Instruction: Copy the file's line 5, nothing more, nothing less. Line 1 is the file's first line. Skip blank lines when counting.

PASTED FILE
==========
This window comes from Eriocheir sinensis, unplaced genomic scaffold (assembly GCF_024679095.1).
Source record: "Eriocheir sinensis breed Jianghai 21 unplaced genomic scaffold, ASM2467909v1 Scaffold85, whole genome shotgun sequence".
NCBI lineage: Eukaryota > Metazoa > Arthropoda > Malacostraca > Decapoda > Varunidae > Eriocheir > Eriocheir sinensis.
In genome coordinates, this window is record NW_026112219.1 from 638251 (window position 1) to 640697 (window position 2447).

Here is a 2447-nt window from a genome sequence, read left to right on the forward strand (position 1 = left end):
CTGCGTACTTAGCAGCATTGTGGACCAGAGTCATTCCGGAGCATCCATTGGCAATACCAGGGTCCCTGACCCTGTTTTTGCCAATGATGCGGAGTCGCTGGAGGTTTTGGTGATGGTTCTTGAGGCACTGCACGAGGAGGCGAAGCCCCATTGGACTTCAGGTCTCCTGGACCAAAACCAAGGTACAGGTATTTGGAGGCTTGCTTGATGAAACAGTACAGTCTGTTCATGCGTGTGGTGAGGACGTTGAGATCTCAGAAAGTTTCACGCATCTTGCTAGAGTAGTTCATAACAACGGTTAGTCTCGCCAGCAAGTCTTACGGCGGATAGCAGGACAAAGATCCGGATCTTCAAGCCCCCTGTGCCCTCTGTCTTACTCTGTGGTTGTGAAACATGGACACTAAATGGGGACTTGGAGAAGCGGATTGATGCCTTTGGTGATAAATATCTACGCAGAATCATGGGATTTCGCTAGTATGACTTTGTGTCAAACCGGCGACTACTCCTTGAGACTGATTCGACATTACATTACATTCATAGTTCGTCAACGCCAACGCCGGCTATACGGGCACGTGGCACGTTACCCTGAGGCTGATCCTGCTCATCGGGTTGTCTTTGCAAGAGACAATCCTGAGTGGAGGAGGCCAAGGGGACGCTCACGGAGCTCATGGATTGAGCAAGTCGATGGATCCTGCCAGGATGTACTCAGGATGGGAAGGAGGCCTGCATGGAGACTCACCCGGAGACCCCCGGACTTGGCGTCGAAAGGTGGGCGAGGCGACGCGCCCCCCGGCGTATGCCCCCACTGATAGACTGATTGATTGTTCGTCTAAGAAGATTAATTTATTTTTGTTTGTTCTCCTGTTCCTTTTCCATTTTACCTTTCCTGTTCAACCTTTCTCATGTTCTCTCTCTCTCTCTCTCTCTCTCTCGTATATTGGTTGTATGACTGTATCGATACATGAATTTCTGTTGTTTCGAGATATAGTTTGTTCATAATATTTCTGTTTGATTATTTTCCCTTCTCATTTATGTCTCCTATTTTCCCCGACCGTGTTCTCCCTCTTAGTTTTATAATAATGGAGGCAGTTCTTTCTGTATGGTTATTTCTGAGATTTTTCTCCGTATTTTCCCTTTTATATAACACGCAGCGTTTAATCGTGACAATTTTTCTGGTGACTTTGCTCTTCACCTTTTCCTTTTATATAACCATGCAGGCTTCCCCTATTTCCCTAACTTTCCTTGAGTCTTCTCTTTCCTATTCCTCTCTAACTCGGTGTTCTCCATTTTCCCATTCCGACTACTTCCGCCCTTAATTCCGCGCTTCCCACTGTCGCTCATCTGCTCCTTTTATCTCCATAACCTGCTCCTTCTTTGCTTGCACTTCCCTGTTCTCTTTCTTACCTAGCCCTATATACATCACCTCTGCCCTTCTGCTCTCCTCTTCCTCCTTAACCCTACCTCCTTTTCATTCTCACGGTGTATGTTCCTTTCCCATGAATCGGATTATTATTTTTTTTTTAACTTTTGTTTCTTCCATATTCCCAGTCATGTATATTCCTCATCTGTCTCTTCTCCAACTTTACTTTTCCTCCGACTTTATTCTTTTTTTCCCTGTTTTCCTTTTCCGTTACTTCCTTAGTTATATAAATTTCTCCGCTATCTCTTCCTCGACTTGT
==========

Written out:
Here is a 2447-nt window from a genome sequence, read left to right on the forward strand (position 1 = left end):